Solar Radiation Under Thinned and Unthinned Lodgepole Pine Stands on the Utah State University School Forest

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Shortwave solar radiation was measured in the late winter of 1967 by means of actinographs below the canopy of two lodgepole pine stands, one thinned and the other unthinned, in northern Utah. Observations were made at four randomly selected stations in each stand and at one station in a large clearing. Radiation available below the thinned and unthinned stands was compared, and radiation in the open was compared with radiation beneath each stand. Nearly all differences between stands were significant as were the differences between each stand and the open area. A close correlation was shown between total radiation in the open and total radiation beneath forest stands. It was concluded that the radiation beneath either the thinned or the unthinned stand was above the minimum (ca. 10 percent of full sunlight) required for adequate reproduction of Engelmann spruce and subalpine fir.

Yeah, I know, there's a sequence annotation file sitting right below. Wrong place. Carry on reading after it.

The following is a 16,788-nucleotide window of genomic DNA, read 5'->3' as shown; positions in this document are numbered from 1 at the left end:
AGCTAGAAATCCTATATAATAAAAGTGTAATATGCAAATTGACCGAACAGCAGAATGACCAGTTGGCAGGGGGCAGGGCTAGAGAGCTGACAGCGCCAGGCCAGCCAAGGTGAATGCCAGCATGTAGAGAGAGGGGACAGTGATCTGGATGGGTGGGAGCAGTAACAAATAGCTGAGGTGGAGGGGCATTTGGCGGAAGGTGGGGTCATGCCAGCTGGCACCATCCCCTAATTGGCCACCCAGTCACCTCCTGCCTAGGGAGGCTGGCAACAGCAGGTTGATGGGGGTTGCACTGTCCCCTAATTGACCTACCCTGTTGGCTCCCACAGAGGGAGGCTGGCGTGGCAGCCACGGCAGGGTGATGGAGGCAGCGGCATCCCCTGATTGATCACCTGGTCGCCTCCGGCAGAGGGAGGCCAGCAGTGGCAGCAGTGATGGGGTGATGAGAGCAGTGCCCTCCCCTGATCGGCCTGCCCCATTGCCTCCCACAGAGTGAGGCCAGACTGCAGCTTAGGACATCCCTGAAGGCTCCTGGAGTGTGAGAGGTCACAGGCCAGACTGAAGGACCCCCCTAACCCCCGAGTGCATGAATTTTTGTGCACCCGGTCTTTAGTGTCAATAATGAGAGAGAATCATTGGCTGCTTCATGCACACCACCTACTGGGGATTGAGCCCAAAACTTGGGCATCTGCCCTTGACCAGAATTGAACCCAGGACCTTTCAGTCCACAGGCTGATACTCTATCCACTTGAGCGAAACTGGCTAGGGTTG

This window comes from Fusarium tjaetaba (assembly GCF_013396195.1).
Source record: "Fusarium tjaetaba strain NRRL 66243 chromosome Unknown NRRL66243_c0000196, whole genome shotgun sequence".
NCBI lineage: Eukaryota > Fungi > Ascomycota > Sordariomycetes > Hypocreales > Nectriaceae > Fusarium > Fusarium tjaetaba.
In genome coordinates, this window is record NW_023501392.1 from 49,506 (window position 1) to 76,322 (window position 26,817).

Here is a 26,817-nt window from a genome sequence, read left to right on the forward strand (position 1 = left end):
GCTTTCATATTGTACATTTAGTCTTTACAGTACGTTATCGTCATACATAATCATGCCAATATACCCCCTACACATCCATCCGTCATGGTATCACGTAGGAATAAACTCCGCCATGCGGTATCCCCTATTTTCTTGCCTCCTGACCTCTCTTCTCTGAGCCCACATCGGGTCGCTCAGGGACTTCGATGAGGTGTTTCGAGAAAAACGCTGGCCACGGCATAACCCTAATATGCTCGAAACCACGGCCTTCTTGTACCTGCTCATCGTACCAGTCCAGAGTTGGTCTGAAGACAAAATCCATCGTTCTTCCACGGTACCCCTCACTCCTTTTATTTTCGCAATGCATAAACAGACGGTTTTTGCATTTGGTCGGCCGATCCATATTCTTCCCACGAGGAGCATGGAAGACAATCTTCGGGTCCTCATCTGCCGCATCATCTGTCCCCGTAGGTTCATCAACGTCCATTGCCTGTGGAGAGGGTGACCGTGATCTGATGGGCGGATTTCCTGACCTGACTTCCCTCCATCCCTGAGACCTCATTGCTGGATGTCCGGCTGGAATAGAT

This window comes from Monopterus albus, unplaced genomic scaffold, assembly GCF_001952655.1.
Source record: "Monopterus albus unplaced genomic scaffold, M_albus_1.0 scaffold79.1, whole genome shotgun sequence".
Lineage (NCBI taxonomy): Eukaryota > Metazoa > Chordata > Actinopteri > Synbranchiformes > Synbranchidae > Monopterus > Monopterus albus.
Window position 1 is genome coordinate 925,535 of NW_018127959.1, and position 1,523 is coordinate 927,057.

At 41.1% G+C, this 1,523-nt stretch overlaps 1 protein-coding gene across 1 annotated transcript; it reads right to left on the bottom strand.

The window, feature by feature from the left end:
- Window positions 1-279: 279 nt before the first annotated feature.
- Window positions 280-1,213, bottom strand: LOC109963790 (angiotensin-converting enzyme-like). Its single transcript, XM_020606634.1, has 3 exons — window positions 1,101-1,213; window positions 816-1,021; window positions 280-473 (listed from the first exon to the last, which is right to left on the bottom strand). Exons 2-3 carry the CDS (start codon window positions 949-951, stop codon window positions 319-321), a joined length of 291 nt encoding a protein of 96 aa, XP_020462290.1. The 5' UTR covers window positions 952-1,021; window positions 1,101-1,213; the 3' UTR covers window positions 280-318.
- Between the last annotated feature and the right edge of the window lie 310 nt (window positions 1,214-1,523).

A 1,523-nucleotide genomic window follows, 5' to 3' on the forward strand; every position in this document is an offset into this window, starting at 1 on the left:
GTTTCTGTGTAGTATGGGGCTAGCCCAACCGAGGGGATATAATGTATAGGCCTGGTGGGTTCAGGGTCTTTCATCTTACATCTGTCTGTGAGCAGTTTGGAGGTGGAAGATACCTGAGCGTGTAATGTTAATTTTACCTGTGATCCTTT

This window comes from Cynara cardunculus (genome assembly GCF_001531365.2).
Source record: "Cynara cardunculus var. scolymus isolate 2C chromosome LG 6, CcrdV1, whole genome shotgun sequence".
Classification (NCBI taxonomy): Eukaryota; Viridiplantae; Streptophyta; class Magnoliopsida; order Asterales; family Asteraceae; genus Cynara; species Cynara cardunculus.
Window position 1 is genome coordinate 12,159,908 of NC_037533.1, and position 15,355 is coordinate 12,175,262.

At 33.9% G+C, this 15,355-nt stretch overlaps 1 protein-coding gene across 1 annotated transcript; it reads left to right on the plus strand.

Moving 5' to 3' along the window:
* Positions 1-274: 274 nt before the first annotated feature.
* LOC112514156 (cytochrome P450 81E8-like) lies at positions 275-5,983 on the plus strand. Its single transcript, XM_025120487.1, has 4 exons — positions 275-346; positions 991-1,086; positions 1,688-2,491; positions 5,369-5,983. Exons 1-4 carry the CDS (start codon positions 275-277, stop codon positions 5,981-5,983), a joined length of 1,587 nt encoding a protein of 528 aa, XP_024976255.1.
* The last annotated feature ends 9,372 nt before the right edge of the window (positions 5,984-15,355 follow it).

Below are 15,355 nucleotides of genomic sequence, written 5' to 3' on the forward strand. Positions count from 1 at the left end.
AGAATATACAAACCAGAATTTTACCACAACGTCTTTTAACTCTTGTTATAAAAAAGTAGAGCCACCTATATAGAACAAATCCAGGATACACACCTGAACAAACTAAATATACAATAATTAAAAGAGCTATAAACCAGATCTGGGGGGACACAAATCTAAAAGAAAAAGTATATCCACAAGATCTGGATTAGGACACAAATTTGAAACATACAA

This item is a thesis published by a student who attended Utah State University. Abstract can be accessed through the remote link. Fulltext not available online.

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